This 46-day cruise has about 16 Sea Days, during which the ship never docks. That’s many more than most people are willing to pay for. We signed up for all 46 days, unaware that most of our fellow passengers were signing up for only a segment: the NYC to Reykjavik, or the Reykjavik to France. Very few signed up for the final segment, France to NYC with its five sea days. (Insert two funny stories: we knew we would receive a welcoming bottle of wine upon embarkation. Given my GI problems, wine is no-no for now. We finally took pity on our cabin steward who insisted we take it and stashed it in the cabin refrigerator. Little did we know that we would be offered a second bottle in Reykjavik and will be offered a third in France! Similarly, our room came with complimentary laundry service, after which we spent a sea day or two in the ship’s laundromat; the cabin steward was aghast: “No, you get laundry service for each segment.” Oops. Clearly, we are novices at living the life of the elite.)
What do passengers do on sea days? Pretty much what they do at home! There are lectures, bridge games, bingo and casino games, puzzles, a pool, fitness center, library, and art loft for those who wish them. The real difference between life at a CCRC and a cruise ship is that at our CCRC, we have created an expectation of community engagement, so we have committees to plan and execute all of the above—adding to our bonding and social life. (I am told that those who cruised the 180-day around the world cruise earlier this year bonded tightly; they were the first post-COVID cruise, and were rerouted 80 times as ports opened and closed, and as many fell victim to COVID.)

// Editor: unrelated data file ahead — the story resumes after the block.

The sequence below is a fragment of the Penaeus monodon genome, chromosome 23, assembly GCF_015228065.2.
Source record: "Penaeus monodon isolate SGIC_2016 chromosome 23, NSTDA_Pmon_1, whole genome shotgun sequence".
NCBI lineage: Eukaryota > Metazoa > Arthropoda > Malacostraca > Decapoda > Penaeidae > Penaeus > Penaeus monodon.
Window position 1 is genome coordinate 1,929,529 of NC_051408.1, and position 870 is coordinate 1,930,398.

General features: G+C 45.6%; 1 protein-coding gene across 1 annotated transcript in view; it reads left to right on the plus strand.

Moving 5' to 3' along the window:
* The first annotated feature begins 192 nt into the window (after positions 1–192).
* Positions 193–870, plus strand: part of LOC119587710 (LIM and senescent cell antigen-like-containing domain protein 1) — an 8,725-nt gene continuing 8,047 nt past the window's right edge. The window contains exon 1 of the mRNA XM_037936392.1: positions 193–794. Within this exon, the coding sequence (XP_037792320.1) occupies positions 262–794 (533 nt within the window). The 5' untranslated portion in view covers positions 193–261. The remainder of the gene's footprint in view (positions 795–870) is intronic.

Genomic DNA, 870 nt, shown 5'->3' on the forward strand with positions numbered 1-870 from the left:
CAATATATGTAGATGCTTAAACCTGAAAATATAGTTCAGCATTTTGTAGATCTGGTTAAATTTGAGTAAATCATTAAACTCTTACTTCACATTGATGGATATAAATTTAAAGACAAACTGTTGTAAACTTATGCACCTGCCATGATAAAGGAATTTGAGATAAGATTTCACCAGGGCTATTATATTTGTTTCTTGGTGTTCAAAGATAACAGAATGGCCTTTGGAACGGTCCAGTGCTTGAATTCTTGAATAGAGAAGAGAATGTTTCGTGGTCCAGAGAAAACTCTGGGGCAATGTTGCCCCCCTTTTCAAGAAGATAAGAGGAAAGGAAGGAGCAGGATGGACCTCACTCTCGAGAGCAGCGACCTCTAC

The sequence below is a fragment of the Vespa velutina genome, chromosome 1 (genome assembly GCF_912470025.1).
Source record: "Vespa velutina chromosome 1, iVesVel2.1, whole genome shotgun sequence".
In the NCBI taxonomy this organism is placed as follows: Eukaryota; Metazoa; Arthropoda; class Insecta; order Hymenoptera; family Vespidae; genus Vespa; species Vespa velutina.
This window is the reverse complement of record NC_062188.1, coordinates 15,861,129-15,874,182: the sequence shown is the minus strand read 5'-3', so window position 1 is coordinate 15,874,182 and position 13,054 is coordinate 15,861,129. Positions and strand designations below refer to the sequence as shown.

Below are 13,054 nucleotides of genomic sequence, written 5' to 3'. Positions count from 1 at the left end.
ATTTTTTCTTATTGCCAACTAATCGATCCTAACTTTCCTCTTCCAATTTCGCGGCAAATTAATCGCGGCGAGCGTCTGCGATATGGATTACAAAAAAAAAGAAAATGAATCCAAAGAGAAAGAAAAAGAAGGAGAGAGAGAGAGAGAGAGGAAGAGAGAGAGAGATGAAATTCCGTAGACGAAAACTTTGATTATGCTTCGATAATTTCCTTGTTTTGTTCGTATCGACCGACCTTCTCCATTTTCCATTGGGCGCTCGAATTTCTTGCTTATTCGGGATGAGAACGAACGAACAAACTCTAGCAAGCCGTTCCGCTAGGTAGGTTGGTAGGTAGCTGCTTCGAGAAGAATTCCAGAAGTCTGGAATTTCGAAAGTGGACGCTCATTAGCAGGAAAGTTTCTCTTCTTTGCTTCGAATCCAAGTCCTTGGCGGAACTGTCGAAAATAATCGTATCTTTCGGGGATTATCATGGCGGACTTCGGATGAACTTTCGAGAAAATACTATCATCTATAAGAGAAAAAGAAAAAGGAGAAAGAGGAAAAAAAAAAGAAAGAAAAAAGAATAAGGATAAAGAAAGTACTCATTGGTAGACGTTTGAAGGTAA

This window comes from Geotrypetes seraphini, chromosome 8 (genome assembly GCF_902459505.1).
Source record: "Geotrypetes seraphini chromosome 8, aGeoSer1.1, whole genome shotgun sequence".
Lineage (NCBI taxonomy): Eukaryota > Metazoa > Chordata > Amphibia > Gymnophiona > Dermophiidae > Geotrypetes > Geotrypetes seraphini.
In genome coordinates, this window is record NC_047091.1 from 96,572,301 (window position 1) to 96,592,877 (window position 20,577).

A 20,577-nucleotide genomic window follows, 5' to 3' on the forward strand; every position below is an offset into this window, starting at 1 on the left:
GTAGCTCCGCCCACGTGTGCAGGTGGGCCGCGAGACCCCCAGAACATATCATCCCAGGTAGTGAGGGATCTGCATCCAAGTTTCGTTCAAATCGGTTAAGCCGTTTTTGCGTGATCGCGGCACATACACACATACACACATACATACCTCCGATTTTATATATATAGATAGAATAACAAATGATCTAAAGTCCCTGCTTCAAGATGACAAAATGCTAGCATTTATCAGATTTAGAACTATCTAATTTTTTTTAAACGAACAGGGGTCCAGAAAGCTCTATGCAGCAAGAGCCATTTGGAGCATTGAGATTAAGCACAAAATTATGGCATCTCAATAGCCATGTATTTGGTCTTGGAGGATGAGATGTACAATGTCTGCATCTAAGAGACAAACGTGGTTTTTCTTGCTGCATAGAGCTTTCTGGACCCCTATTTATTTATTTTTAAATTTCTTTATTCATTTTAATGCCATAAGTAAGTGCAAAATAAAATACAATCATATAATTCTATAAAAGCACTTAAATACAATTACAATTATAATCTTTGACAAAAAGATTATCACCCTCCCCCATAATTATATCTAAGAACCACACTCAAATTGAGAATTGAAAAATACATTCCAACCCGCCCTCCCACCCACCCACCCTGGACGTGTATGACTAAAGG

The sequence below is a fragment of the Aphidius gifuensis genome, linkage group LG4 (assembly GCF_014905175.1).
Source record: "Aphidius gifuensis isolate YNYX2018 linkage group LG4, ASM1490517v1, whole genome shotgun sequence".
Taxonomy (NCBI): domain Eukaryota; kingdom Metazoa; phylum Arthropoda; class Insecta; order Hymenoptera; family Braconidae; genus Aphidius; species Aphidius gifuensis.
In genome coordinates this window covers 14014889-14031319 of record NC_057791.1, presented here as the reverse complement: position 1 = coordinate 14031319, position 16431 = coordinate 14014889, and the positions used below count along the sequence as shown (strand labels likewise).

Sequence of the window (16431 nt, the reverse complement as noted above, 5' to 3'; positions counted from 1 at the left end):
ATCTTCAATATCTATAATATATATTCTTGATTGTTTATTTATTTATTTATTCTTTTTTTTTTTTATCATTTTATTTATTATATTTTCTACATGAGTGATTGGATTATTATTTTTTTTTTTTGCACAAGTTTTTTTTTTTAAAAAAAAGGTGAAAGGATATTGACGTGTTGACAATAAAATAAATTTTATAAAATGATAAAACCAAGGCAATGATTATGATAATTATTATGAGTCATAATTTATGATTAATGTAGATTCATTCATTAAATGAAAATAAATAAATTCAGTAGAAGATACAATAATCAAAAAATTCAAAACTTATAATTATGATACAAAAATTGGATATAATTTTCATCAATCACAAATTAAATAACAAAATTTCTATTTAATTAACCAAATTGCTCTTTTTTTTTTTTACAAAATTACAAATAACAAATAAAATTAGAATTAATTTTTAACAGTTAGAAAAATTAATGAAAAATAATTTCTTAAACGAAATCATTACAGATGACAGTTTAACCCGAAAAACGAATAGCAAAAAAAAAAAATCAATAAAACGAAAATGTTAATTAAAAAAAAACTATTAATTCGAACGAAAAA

Bob spends hours reading the news and taking/sorting his pictures. If he’s not running around the ship pursuing pictures of offshore windmills, geese or sunsets, he is sorting pictures or reading on his computer. For me, I read, write, and ponder the life of an 80-year old, which is coming soon and is all new to me. I have just completed a book I can highly recommend: Gabrielle Zevin’s Young Jane Young, and am well into Ruth Ozeki’s The Book of Form and Emptiness. To put it simply, this is what we desired: lots of places and sunsets for Bob to photograph, and lots of down time for me. Tonight, we are grateful: a fabulous meal, a chamber quartet in the lobby, the sunset over Stockholm and a guest comedian as the evening finale.
2 thoughts on “Sea Days and Gratitude”
Are you in Stockholm, able to go ashore in Stockholm?
We are in Stockholm for two days, and Bob has gone ashore both days on excursions. The excursion I had planned was cancelled, and I simply listened to my body, wrapped up in a comforter and read for two days….sad to miss another round at Stockholm but very comfortable to stay quiet. Regards to Jim. We think of you often…